Canadian and American negotiators came to agreement on a new North American Free Trade Agreement (NAFTA), or NAFTA 2.0.
First, the good news. Thanks to Council of Canadians supporters fighting for trade that is truly fair, together over the last year we pushed relentlessly for and won two significant changes in this new deal:
Chapter 11 between Canada and the U.S. is gone. The investor-state dispute settlement provisions that were in NAFTA 1.0 have allowed U.S. corporations to sue Canada for billions over policies and laws that infringed on corporate profits even if they were done in the public interest.
Energy proportionality is also gone, which required Canada to send a set percentage of its energy resources to the U.S. even in times of shortages.
In addition to the elimination of these two harmful provisions, Canada was able to retain the cultural exemption clause from NAFTA 1.0. And there are promising signs of improved labour standards too, including increased wages and collective bargaining freedoms for Mexican workers, which the Council of Canadians also strongly advocated for in partnership with labour allies in the U.S. and Mexico.
These are major victories for all of us who sounded the alarm on how these dangerous provisions affect our ability to protect the public interest and the environment.
Together with tens of thousands of supporters and our tireless network of chapter activists across the country, we were able to run and sustain several effective strategies, including:
A national public education and engagement campaign that reached more than 1 million people that included our hard-hitting TV ad that ran on CBC’s The National, a series of informational videos breaking down key problem areas, and our NAFTA Toolkit that helped ordinary people take the NAFTA fight directly to their own MPs.
Mobilizing more than 35,000 people to make individual submissions to the federal government’s public consultations on what they want to see in any new NAFTA deal, including the elimination of both Chapter 11 and energy proportionality.
Presenting to the House of Commons Standing Committee on International Trade to bring our collective concerns directly to Parliamentarians.
Producing hard-hitting research and timely reports on why energy proportionality should be out of NAFTA, and what was needed to make NAFTA a good deal for people and the planet.
Organizing numerous public forums and rallies in communities across Canada to help people better understand what’s at stake and how to get involved.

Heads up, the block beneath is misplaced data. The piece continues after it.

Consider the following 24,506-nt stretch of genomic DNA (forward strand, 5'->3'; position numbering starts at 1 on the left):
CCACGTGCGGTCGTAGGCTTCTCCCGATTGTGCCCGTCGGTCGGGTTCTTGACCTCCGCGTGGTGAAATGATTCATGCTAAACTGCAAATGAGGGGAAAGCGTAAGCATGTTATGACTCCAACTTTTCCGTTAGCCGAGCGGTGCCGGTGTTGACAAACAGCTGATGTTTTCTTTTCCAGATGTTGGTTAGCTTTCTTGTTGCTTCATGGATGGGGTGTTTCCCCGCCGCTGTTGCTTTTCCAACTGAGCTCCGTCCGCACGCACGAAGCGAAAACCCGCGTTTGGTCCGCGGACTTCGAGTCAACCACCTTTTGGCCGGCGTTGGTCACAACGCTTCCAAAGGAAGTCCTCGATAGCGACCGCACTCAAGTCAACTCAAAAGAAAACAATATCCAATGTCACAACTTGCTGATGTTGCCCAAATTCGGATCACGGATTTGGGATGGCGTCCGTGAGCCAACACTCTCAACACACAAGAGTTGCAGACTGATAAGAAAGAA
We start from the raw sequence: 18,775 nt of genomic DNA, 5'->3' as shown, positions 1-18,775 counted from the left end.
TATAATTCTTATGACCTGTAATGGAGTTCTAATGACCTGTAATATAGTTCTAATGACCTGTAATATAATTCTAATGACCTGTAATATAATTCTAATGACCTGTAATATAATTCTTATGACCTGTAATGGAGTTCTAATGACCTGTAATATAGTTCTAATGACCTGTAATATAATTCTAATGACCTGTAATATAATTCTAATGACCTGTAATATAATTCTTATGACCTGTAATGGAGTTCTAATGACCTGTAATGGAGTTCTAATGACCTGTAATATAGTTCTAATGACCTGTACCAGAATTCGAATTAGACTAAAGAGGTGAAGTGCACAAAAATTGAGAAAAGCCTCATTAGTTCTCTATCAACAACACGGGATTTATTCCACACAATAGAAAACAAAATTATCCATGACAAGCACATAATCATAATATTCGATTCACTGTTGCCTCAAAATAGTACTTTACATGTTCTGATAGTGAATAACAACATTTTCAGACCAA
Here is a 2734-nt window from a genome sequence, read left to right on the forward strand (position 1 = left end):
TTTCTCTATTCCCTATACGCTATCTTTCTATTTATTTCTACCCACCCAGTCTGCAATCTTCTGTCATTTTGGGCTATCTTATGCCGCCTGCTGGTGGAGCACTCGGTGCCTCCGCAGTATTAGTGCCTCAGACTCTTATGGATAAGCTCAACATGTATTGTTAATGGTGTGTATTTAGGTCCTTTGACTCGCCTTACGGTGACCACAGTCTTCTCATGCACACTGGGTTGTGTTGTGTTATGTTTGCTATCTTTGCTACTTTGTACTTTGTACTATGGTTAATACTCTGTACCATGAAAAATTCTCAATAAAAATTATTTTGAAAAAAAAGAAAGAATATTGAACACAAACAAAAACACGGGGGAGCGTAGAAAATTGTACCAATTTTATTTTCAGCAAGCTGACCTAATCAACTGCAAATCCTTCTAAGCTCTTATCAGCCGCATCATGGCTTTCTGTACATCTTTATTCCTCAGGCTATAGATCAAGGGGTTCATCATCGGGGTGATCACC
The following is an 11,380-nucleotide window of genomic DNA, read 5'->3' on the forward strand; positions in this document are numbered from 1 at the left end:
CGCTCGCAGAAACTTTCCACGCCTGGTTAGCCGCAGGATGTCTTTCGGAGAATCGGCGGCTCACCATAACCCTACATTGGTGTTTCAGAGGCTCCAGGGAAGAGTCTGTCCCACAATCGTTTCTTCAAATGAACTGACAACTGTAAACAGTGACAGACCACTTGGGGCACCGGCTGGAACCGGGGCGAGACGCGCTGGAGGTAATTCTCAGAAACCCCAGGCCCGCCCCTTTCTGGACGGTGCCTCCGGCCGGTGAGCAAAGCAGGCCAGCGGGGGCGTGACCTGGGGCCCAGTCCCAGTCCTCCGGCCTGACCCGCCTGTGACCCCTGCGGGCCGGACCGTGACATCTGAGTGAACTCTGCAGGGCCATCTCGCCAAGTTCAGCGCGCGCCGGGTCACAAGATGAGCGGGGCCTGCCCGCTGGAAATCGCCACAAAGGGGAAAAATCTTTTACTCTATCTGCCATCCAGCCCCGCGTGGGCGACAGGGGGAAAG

Unfortunately, the news isn’t all good.
Our farmers will pay a heavy price as NAFTA 2.0 opens Canada’s market to more U.S. dairy products, including products that contain bovine growth hormone (BGH), a genetically modified hormone that is injected in cows to make them produce more milk. BGH has been banned in Canada due to its link to serious health concerns.
There will be increased deregulation and harmonization of rules to accelerateapprovals for massive pipelines to be built.
Patents on pharmaceuticals, like biologic drugs, have also been extended, which will mean it will take longer for generic drugs to get to the market. This will keep drug prices higher – and often unaffordable – for longer and could have an impact on Canada’s attempt to implement a national pharmacare plan.
You can read even more analysis on the NAFTA 2.0 from the Council’s Trade Campaigner, Sujata Dey, in her blog post from last night.
So while there is much to celebrate today, I do so with cautious reflection about what is still to come.
What is also clear is that NAFTA 2.0 – which negotiators refer to as the United States-Mexico-Canada Agreement (USMCA) – is still based on a flawed trade model that protects corporate interests over people and the environment.
This new NAFTA deal doesn’t address climate change and it could still leave our water vulnerable to corporate interests that want to buy and sell it. It also does not, as promised, include provisions on gender equality or Indigenous rights.
In many ways, I fear NAFTA 2.0 is cut from the same cloth as the Canada-European Union Comprehensive Economic and Trade Agreement (CETA) and the Comprehensive and Progressive Agreement for Trans-Pacific Partnership (CPTPP).
And that’s why you and I must remain vigilant and continue to speak out for a new trade model that puts people and the environment first.
If there’s one clear positive takeaway with NAFTA 2.0, it’s that we have shown it’s possible for the people of this country to change things that were once thought unchangeable in trade agreements – and that gives us all tremendous hope.
You can trust that we will continue to monitor how this new deal unfolds over the coming days and weeks. Our fight is far from over.